Keywords: possession, Serbian Civil Code, protection of possession, civil procedure

CURRENT ISSUEIssue 3/2020

Representatives of companies

Author: Sima Knežević, Ph.D.
Bar Association of Vojvodina

ABSTRACT
This paper explores the mechanism of representation and its core purpose, compares the regulations on representation found in the Law of Contracts and Torts and the Companies Act, and references different legal solutions. Furthermore, it discusses the term “legal (statutory) representatives” used in the Companies Act and points out the confusion caused by the use of this term in relation to other laws, as when used elsewhere it has a different meaning. In the end, we analyse the regulations found in the Companies Act, as they relate to legal (statutory) representatives of companies, other representatives, ex officio representatives, and procurators.
Keywords: representation, legal representatives, companies, procuration

CURRENT ISSUEIssue 3/2020

Creating justice and law through the juxtaposition of the representations of Odysseus and the Suitors

Author: Željko Kaluđerović, Ph.D.
Faculty of Philosophy, Novi Sad

ABSTRACT
In the paper the author analyses Homer’s specific representation of justice, primarily from the perspective of his Odyssey. In this epic we can identify an additional dimension of justice, beside the characteristics of equivalence and correlativity and the principle “might makes right” which were mentioned in the previous essay, and that is its implied application in inter-polis relations. In addition, we should add the special position that belongs to Zeus, through whom the Hellenes should comprehend that justice is necessary for the resolution of their conflicts. As the highest representative of justice in general, Zeus punishes those whose acts are not in compliance with justice, which, in the end, tells the Achaeans that they should establish a community founded on justice – the polis.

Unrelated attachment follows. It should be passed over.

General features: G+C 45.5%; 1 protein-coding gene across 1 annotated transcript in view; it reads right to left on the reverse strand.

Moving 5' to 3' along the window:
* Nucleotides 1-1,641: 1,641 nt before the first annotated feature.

Keywords: Homer, Odyssey, justice, law, inter-polis relations, Zeus, Hellenes, morality

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Issue 2/2020

Criminal law aspects of medical error and medical malpractice. The case of Serbia and Slovenia

Author: Dejan C. Rešetar
Bar Association of Vojvodina

ABSTRACT
Human health is seen by criminal law as an important protective object. Although the goal in everyday doctors’ practice is to improve the health and to cure the patient, sometimes there are cases of medical error. In this paper the author first discusses the definition of the term medical error, looks at the basic division and separates the concept of medical error from similar concepts such as unfortunate results and complications. A medical error will exist if a causal link is established between the doctor’s action and the serious impairment of the patient’s health, or a fatal outcome. In order to avoid medical errors, a doctor is obliged to explain to the patient the possible risks involved in the treatment, as well as the risks during surgery and postoperative care, as well as to obtain consent from the patient. The author further discuss the specific criminal offence – Medical malpractice and systematically analyses the criminal act, as found in the criminal law of the Republic of Serbia and the Republic of Slovenia. He underlines the similarity of the criminal sanctions proscribed by the laws of Serbia and Slovenia. Further, he concludes that the specific criminal act is delicta propria, because the number of persons who may be found in the role of perpetrator is very narrow and specific.